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    Hello dear readers, It’s June and half of the year is almost gone. But we still have rain at times and it’s good for the grass and all the plants in our garden.  Although lately, it’s been getting to more sunny now, I’m sure that everyone is enjoying the outdoors. June is a very important month for [...]

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Erwinism: Money Talks

Erwinism: Money Talks thumbnail

By: Erwin Maramat

The cerulean blue skies hang in the backdrop as if they were the majestic drapes of heaven, only a few hours later a layer of overwhelming light from saffron sunset began diluting the afternoon. I sat there with a cup of Timmy’s double-double with a shot of espresso contemplating about life. It was then I picked up a pen and a piece of paper to conduct a personified imaginary interview with an imaginary concept called money.

Tell me a little something about yourself.

Money: I am called by different names; dough, green, dinero, and sometimes I am mistaken to be a symbol of love or friendship. I can be tangible or abstract.  I am means to procure and a reason for either worthy causes or deadly situations. I wear faces and I am also the reason why people become an ocean of expendable faceless beings. I can do good when the motive behind me is righteous and I can be just as bad when in the wrong hands.

Is it true what they say that you are the root of all evil?

Money: That probably is the stupidest thing I have ever heard. Humans are evil. Resigning to greed is what causes them to do evil things. Frustration and desperation lead them to taking such vile course of action. Envy is also a driving force for people to resort to do evil. I am nothing but a banknote bearing a face value of different currencies.

To what would you like to be compared if you could be something else?

Money: I am enamoured by the notion that I am likened to fire. I could be a blessing or a curse. Use me wisely and you will be generously rewarded with freedom. Use me foolishly and you’ll be my slave for eternity. Bahahaha!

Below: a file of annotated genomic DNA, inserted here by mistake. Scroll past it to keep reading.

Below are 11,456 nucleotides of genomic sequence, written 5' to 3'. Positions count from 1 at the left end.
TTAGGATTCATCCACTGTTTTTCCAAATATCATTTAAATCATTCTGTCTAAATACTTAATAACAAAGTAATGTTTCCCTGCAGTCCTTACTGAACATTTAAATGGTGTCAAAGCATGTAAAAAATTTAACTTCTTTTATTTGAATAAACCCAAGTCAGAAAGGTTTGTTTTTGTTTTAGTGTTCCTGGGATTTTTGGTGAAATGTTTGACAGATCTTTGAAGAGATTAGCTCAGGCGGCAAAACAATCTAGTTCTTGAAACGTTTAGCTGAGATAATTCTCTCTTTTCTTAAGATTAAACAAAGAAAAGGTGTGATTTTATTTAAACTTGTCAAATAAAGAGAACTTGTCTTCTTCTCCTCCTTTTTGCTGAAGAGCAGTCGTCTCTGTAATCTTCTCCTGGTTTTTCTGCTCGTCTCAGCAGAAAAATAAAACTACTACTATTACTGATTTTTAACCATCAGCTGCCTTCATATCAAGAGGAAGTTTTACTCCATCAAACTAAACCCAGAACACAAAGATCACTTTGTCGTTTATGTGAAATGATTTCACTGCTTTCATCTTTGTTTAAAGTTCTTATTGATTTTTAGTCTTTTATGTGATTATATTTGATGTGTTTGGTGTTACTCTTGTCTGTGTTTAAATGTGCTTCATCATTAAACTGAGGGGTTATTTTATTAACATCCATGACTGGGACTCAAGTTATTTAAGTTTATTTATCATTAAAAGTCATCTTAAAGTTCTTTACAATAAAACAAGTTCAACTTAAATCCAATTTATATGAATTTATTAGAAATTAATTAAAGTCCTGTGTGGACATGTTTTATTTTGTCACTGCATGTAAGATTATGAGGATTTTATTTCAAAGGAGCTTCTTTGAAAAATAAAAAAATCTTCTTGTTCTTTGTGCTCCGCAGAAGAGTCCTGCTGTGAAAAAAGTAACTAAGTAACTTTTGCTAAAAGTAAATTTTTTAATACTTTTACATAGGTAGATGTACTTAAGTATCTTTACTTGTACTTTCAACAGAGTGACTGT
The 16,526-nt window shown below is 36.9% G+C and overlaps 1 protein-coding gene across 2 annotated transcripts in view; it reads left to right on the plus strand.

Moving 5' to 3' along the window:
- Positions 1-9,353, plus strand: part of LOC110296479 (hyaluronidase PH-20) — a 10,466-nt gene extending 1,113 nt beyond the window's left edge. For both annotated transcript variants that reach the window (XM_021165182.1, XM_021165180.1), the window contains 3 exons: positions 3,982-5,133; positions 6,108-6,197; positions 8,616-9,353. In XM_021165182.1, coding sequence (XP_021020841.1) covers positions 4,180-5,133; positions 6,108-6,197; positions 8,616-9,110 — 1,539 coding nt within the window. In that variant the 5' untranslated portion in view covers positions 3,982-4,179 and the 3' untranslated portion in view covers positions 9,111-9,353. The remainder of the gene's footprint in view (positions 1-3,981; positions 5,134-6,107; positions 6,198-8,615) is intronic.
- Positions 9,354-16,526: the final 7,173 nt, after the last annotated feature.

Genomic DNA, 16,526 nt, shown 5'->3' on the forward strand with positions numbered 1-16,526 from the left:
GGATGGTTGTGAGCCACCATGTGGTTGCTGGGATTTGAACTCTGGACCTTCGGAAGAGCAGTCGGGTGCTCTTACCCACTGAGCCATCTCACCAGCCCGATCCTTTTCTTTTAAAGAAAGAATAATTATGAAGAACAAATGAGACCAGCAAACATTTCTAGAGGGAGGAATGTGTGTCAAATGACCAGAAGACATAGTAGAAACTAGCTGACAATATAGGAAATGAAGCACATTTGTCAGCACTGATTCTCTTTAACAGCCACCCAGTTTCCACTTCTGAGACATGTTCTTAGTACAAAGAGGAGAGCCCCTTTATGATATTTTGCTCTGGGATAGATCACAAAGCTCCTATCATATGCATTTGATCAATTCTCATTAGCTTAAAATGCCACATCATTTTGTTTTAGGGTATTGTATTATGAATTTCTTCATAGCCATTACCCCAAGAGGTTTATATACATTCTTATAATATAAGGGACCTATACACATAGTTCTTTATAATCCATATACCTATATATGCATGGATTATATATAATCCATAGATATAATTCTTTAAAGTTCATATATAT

You sounded pretty evil there.

Money: My apologies, I got carried away.

Who are the Joneses and why are people trying to keep up with them? Are they related to the Kardashians?

Money: It’s not the Joneses that people should be worried about, it’s that envious neighbor next door who is buying their way into the competition. It’s the illusion of superlatives that gets people into trouble. If they can’t afford such luxuries, they commit themselves to acquiring liabilities on credit. Again, going back to what I said earlier, humans have the mistaken impression that they are paying money. The truth is that they are using up the time of their lives purchased from them for their services, and to witness them squander such priceless thing is such a tragedy. You have to realize that one day you will die, and you don’t want to spend your limited time here on this planet paying debts.

Don’t get me wrong, there is nothing wrong with looking good, but what’s wrong is that people attach their sense of significance to things that depreciates over time including the impression they get. If you don’t believe me buy a Ferrari, at first sight you’d likely get a wow from someone, but on the second time they do, all they see is a car.

Money: It doesn’t matter how much of me you make, what matters most is how much of me you save. This is achieved through financial literacy and attitude adjustment. People are after me and they want to dig deep in your pocket. They’ll do anything necessary to entertain you with prestidigitation or legerdemain or in Layman’s term sleight of hand. Misdirection is the best way to steal me. Understand this; you are being used as a guinea pig (no animal was harmed during this imaginary interview) These data farmers from Uranus are closely monitoring your habits which are triggered by cues and the satisfaction you get from that experience and once they identify those—viola!!! They will sell you addiction. For more details buy Charles Duhigg’s ‘Power of Habit.’ It’s a good read and a great investment. Nothing can dispel the murky wisps of impulsive buying than contentment and wisdom. Be a precognition empath by sharpening your common sense when it comes to managing your finances.